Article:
Our Rabbis taught: in the seven year cycle at the end of which the Son of David will come, in the first year, this verse will be fulfilled: “And I will cause it to rain upon one city and cause it not to rain upon another city” (Amos 9:7); in the second, the arrows of hunger will be sent forth; in the third, a great famine, in the course of which men, women, and children, pious men and saints will die, and the Torah will be forgotten by its students; in the fourth, partial plenty; in the fifth, great plenty, when men will eat, drink and rejoice, and the Torah will return to its disciples; in the sixth, [Heavenly] sounds; in the seventh, wars; and at the conclusion of the septennate the Son of David will come.

Just as the Rabbis prophesy that in the third year “Torah will be forgotten”, the rooster’s third call is to “busy yourselves with Torah, so that your reward in the World to Come shall be doubled.” Just as the Rabbis prophesy that in the seventh year there will be wars, the rooster’s seventh call is to stand up and “act for God”, to battle those that are trying to destroy the Torah. After the wars, the Rabbis say Mashiach ben David will come, and after the rooster’s seventh call, the chicken proclaims God’s everlasting kindness.

A New Star

In the run-up to the presidential election, it was often pointed out that the gematria of Donald Trump (דונלד טראמפ) is 424, the same as Mashiach ben David (משיח בן דוד). I don’t think too many actually believe Trump himself is Mashiach ben David, but many do feel that his presidency will usher in the coming of the messiah. As we saw above, our Sages taught millennia ago that the coming of Mashiach will be preceded by a specific seven year sequence of events, and that the rooster will proclaim its beginnings. It is therefore quite intriguing to point out the convergence of Trump’s presidency with the Year of the Rooster.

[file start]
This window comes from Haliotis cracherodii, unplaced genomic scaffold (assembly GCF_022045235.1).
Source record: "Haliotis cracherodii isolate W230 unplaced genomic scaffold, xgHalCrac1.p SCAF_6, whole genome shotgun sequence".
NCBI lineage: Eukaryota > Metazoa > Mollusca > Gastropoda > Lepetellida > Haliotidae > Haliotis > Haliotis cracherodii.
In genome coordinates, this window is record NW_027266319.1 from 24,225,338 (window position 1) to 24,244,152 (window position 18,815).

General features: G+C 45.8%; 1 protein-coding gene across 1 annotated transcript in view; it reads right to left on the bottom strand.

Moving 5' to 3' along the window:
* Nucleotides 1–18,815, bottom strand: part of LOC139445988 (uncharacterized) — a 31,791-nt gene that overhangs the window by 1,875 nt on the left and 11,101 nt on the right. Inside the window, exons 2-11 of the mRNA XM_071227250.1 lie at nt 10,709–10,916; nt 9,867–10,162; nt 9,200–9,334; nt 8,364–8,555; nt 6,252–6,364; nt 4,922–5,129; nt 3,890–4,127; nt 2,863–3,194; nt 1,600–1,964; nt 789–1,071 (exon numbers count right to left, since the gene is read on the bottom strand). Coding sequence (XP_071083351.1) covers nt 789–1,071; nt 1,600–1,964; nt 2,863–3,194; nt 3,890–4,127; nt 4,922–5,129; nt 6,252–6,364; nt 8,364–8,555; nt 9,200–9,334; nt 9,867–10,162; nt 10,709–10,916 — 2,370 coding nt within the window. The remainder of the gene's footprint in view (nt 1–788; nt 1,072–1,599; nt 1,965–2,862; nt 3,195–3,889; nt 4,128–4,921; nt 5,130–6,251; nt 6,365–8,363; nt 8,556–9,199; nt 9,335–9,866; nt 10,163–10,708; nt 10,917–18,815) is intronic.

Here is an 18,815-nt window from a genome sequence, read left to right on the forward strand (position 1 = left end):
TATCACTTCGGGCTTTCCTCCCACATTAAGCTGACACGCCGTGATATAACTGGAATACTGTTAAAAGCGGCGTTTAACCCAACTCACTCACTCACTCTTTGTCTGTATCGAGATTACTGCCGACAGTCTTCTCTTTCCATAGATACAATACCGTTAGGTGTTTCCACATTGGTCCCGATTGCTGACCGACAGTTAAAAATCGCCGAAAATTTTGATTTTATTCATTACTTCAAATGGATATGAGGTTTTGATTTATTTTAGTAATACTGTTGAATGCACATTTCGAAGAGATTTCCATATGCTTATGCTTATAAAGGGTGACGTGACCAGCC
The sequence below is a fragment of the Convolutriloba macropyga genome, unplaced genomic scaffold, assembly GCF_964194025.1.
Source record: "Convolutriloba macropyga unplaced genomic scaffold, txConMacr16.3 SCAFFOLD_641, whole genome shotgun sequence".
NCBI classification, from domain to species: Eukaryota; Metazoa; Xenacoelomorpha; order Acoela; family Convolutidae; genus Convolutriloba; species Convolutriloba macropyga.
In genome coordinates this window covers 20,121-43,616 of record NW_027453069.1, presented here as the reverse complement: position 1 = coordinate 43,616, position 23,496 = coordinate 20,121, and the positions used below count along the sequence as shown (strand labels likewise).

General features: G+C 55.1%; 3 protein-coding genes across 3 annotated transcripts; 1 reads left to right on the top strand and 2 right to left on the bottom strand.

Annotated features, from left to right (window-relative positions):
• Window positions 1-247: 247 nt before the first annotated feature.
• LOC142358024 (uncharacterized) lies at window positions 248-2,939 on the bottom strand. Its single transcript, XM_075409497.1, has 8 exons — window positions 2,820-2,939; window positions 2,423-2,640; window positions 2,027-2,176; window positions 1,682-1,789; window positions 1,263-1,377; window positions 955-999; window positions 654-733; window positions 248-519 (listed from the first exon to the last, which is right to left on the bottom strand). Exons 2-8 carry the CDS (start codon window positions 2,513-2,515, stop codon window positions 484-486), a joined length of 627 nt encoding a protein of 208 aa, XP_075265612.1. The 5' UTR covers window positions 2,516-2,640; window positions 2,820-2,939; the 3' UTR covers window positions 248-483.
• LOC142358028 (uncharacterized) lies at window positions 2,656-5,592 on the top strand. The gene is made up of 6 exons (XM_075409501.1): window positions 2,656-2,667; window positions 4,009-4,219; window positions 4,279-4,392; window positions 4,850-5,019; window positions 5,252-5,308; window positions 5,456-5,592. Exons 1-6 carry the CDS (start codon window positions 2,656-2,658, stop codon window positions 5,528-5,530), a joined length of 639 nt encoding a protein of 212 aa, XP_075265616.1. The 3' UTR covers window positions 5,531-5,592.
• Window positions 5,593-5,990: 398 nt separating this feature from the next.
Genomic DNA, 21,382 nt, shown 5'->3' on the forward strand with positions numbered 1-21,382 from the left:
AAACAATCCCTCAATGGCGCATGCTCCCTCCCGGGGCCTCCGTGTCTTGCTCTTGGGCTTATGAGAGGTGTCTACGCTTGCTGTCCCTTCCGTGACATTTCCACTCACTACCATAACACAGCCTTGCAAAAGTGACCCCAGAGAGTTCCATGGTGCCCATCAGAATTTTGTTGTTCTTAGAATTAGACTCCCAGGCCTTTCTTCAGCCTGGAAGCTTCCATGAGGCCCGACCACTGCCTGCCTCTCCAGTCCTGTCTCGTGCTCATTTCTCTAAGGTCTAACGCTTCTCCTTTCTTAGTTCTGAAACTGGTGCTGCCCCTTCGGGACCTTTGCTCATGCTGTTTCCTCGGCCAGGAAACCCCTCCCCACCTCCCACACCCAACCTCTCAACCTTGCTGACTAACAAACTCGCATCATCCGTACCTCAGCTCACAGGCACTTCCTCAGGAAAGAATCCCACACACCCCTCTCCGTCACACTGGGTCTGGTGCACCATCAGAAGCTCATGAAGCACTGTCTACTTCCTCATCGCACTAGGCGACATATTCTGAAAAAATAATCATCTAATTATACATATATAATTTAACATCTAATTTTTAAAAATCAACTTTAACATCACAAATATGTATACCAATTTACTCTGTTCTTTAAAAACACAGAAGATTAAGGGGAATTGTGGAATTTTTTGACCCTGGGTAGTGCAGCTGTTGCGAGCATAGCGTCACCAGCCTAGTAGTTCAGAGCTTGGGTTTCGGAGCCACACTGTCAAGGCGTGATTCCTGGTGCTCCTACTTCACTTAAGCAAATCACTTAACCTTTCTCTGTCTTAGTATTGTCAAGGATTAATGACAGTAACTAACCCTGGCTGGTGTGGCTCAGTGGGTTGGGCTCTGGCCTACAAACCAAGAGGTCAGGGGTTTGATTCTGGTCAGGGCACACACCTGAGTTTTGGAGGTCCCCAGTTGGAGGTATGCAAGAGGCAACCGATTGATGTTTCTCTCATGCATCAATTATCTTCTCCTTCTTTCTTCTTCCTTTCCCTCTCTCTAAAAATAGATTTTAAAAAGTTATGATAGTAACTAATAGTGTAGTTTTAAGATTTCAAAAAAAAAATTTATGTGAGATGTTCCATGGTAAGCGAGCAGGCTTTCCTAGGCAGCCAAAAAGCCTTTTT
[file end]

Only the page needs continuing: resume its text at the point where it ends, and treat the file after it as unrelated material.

The position of the new star, to appear in the “swan” constellation Cygnus

More fascinating still, the Talmud prophesies that in the sixth year there will be signs from Heaven. If 2017 really is the start of the seven year cycle, that makes the sixth year 2022. Recently, astronomers discovered that a “new star” will appear in the night sky in 2022, the result of a massive celestial collision that happened some 1800 years ago. The star will be visible with the naked eye, and will be among the brightest objects in the sky for about six months. Some rabbis have already stated they believe this to be the prophesied star of Mashiach.

Of course, this is all highly speculative, and may indeed be nothing more than coincidence. In the meantime, it is best to heed the rooster’s third call: “Arise, righteous ones, and busy yourselves with Torah, so that your reward in the World to Come shall be doubled.”

Sukkot: Uniting Heaven and Earth

This week we celebrate the festival of Sukkot. This holiday is possibly the least-observed among Jews in modern times. After the “high holidays” of Rosh Hashanah and Yom Kippur, many go back to their regular routines and completely forget about Sukkot. In reality, Sukkot is considered a “high holiday”, too, and is inseparable from Rosh Hashanah and Yom Kippur. Most people are aware that one is judged and written into the Heavenly Books on Rosh Hashanah, and that the books are sealed on Yom Kippur, but few know that the books are reopened on Hoshana Rabbah, the last day of Sukkot (before the semi-independent holiday of Shemini Atzeret which immediately follows Sukkot).

The Arizal describes the great importance of Hoshana Rabbah, and the need to stay up all night learning Torah, and saying selichot after midnight. Some also blow the shofar on this day. Hoshana Rabbah literally means “the great salvation”, and many prayers associated with this day beseech God to finally send us Mashiach and bring about the last redemption. It is well known that if all of Israel repented properly and wholeheartedly, Mashiach would come immediately. This was what Mashiach himself told Rabbi Yehoshua ben Levi:

Rabbi Yehoshua ben Levi met Elijah [the Prophet] by the entrance of Rabbi Shimon bar Yochai’s tomb… and asked him: